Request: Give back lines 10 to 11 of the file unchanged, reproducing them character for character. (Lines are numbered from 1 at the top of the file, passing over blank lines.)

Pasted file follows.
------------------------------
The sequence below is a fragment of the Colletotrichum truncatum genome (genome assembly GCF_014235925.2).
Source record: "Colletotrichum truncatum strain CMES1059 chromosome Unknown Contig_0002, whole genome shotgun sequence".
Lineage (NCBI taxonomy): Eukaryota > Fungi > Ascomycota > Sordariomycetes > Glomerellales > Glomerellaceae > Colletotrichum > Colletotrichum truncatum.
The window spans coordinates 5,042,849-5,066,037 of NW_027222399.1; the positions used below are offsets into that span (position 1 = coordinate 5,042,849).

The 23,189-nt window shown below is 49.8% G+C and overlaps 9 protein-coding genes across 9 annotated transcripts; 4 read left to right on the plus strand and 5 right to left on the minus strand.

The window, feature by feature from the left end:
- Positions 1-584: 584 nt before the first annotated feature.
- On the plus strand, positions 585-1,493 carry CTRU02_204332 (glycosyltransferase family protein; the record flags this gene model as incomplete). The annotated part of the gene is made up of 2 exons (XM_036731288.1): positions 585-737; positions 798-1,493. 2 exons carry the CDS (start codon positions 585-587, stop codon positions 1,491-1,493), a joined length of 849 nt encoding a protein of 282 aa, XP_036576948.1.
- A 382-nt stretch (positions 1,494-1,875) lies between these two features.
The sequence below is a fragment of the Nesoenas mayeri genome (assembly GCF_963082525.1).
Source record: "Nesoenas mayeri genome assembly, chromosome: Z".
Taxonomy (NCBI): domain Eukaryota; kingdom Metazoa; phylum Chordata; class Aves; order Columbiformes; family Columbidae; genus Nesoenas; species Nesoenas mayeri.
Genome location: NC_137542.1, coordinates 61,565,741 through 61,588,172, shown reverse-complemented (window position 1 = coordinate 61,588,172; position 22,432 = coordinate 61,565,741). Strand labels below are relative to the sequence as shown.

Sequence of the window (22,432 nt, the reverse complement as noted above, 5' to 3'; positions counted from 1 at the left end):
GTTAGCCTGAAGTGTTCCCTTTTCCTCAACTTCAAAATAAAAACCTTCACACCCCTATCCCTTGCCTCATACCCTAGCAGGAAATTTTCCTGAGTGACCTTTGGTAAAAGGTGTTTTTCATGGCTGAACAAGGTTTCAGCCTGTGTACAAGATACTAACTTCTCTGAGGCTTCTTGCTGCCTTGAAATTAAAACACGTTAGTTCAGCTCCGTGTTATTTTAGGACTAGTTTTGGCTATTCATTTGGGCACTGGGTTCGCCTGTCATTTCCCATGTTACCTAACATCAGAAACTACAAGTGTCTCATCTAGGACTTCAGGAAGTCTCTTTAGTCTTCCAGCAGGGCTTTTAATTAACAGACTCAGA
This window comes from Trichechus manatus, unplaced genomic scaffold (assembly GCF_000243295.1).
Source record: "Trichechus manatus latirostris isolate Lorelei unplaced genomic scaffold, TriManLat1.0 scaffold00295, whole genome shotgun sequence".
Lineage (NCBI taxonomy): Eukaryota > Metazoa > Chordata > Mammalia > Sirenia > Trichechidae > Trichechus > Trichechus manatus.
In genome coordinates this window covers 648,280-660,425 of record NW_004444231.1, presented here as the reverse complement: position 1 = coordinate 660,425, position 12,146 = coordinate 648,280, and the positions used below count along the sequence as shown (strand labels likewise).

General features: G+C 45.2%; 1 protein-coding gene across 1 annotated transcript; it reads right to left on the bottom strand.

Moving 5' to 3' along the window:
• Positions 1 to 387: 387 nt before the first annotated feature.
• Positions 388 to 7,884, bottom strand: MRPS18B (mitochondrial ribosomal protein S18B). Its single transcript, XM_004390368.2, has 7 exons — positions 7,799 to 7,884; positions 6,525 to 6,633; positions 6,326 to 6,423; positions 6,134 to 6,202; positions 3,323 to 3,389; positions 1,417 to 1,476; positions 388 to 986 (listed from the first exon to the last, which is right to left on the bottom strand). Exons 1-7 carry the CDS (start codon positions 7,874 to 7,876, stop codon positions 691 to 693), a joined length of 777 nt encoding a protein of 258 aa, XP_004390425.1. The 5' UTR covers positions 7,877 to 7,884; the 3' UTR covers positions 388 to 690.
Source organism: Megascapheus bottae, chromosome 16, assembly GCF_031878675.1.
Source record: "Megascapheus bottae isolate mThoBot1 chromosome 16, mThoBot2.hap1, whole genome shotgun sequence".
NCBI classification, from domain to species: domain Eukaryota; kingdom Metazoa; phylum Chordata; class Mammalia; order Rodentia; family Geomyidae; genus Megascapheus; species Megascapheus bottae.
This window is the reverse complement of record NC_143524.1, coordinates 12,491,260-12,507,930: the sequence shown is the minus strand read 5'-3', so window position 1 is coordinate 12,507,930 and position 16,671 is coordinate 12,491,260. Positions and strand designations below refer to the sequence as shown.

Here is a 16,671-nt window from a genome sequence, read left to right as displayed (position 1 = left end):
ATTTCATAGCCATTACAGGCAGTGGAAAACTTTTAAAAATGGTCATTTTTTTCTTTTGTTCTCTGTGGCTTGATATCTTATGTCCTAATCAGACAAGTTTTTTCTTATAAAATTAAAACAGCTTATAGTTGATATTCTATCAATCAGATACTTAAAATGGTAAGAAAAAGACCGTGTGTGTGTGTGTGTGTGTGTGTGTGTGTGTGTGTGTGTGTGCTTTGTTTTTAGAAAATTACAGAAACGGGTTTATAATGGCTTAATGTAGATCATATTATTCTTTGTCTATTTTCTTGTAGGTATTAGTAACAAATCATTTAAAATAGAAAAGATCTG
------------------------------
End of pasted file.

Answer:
The sequence below is a fragment of the Nesoenas mayeri genome (assembly GCF_963082525.1).
Source record: "Nesoenas mayeri genome assembly, chromosome: Z".